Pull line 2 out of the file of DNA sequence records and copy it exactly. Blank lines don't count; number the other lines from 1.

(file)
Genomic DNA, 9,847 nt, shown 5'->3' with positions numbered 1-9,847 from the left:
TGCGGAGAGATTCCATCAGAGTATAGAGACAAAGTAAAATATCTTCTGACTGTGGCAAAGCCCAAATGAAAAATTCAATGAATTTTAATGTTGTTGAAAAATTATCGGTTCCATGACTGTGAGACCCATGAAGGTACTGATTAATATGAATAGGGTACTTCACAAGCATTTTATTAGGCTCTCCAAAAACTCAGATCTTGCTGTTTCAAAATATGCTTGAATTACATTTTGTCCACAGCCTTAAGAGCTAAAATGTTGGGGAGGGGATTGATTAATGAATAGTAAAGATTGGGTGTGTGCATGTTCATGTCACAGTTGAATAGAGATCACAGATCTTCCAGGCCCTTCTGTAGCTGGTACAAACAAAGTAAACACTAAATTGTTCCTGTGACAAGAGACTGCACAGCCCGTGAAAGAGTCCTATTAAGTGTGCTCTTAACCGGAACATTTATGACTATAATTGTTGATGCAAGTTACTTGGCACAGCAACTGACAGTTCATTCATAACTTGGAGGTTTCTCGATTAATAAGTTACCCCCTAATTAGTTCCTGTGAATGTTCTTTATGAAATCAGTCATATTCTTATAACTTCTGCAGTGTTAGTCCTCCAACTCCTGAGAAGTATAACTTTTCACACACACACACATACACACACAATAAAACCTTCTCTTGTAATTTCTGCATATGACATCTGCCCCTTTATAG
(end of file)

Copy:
TGCGGAGAGATTCCATCAGAGTATAGAGACAAAGTAAAATATCTTCTGACTGTGGCAAAGCCCAAATGAAAAATTCAATGAATTTTAATGTTGTTGAAAAATTATCGGTTCCATGACTGTGAGACCCATGAAGGTACTGATTAATATGAATAGGGTACTTCACAAGCATTTTATTAGGCTCTCCAAAAACTCAGATCTTGCTGTTTCAAAATATGCTTGAATTACATTTTGTCCACAGCCTTAAGAGCTAAAATGTTGGGGAGGGGATTGATTAATGAATAGTAAAGATTGGGTGTGTGCATGTTCATGTCACAGTTGAATAGAGATCACAGATCTTCCAGGCCCTTCTGTAGCTGGTACAAACAAAGTAAACACTAAATTGTTCCTGTGACAAGAGACTGCACAGCCCGTGAAAGAGTCCTATTAAGTGTGCTCTTAACCGGAACATTTATGACTATAATTGTTGATGCAAGTTACTTGGCACAGCAACTGACAGTTCATTCATAACTTGGAGGTTTCTCGATTAATAAGTTACCCCCTAATTAGTTCCTGTGAATGTTCTTTATGAAATCAGTCATATTCTTATAACTTCTGCAGTGTTAGTCCTCCAACTCCTGAGAAGTATAACTTTTCACACACACACACATACACACACAATAAAACCTTCTCTTGTAATTTCTGCATATGACATCTGCCCCTTTATAG